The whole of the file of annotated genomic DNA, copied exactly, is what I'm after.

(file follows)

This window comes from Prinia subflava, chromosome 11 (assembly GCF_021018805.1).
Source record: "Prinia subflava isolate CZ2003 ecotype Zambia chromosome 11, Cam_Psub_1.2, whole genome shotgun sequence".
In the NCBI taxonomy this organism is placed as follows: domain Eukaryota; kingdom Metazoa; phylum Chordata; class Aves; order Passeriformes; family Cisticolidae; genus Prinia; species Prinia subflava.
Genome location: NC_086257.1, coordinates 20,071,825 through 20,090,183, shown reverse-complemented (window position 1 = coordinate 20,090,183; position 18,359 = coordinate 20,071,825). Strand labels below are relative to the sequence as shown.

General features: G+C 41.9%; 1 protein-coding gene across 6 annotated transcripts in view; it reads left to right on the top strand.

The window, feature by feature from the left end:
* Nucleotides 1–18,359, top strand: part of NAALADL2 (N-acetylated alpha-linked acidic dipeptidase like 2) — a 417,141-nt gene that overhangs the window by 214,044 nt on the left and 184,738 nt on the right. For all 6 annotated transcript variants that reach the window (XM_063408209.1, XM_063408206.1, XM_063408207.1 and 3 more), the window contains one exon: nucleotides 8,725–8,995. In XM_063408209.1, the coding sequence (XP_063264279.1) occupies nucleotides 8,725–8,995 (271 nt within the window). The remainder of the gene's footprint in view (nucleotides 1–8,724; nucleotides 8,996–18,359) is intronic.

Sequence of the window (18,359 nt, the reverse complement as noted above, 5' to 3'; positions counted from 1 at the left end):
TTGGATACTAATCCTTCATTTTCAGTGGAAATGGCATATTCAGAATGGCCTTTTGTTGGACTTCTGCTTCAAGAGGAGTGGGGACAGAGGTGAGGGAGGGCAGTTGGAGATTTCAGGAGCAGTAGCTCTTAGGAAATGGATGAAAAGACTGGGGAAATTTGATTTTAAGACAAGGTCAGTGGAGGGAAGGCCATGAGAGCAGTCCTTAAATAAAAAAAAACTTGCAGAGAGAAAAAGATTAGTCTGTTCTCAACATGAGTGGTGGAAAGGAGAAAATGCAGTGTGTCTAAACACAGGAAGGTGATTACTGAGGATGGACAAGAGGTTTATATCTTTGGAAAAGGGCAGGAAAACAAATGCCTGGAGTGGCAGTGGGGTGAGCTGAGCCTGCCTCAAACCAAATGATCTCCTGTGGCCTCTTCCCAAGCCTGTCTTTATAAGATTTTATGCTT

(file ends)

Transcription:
This window comes from Prinia subflava, chromosome 11 (assembly GCF_021018805.1).
Source record: "Prinia subflava isolate CZ2003 ecotype Zambia chromosome 11, Cam_Psub_1.2, whole genome shotgun sequence".
In the NCBI taxonomy this organism is placed as follows: domain Eukaryota; kingdom Metazoa; phylum Chordata; class Aves; order Passeriformes; family Cisticolidae; genus Prinia; species Prinia subflava.
Genome location: NC_086257.1, coordinates 20,071,825 through 20,090,183, shown reverse-complemented (window position 1 = coordinate 20,090,183; position 18,359 = coordinate 20,071,825). Strand labels below are relative to the sequence as shown.

General features: G+C 41.9%; 1 protein-coding gene across 6 annotated transcripts in view; it reads left to right on the top strand.

The window, feature by feature from the left end:
* Nucleotides 1–18,359, top strand: part of NAALADL2 (N-acetylated alpha-linked acidic dipeptidase like 2) — a 417,141-nt gene that overhangs the window by 214,044 nt on the left and 184,738 nt on the right. For all 6 annotated transcript variants that reach the window (XM_063408209.1, XM_063408206.1, XM_063408207.1 and 3 more), the window contains one exon: nucleotides 8,725–8,995. In XM_063408209.1, the coding sequence (XP_063264279.1) occupies nucleotides 8,725–8,995 (271 nt within the window). The remainder of the gene's footprint in view (nucleotides 1–8,724; nucleotides 8,996–18,359) is intronic.

Sequence of the window (18,359 nt, the reverse complement as noted above, 5' to 3'; positions counted from 1 at the left end):
TTGGATACTAATCCTTCATTTTCAGTGGAAATGGCATATTCAGAATGGCCTTTTGTTGGACTTCTGCTTCAAGAGGAGTGGGGACAGAGGTGAGGGAGGGCAGTTGGAGATTTCAGGAGCAGTAGCTCTTAGGAAATGGATGAAAAGACTGGGGAAATTTGATTTTAAGACAAGGTCAGTGGAGGGAAGGCCATGAGAGCAGTCCTTAAATAAAAAAAAACTTGCAGAGAGAAAAAGATTAGTCTGTTCTCAACATGAGTGGTGGAAAGGAGAAAATGCAGTGTGTCTAAACACAGGAAGGTGATTACTGAGGATGGACAAGAGGTTTATATCTTTGGAAAAGGGCAGGAAAACAAATGCCTGGAGTGGCAGTGGGGTGAGCTGAGCCTGCCTCAAACCAAATGATCTCCTGTGGCCTCTTCCCAAGCCTGTCTTTATAAGATTTTATGCTT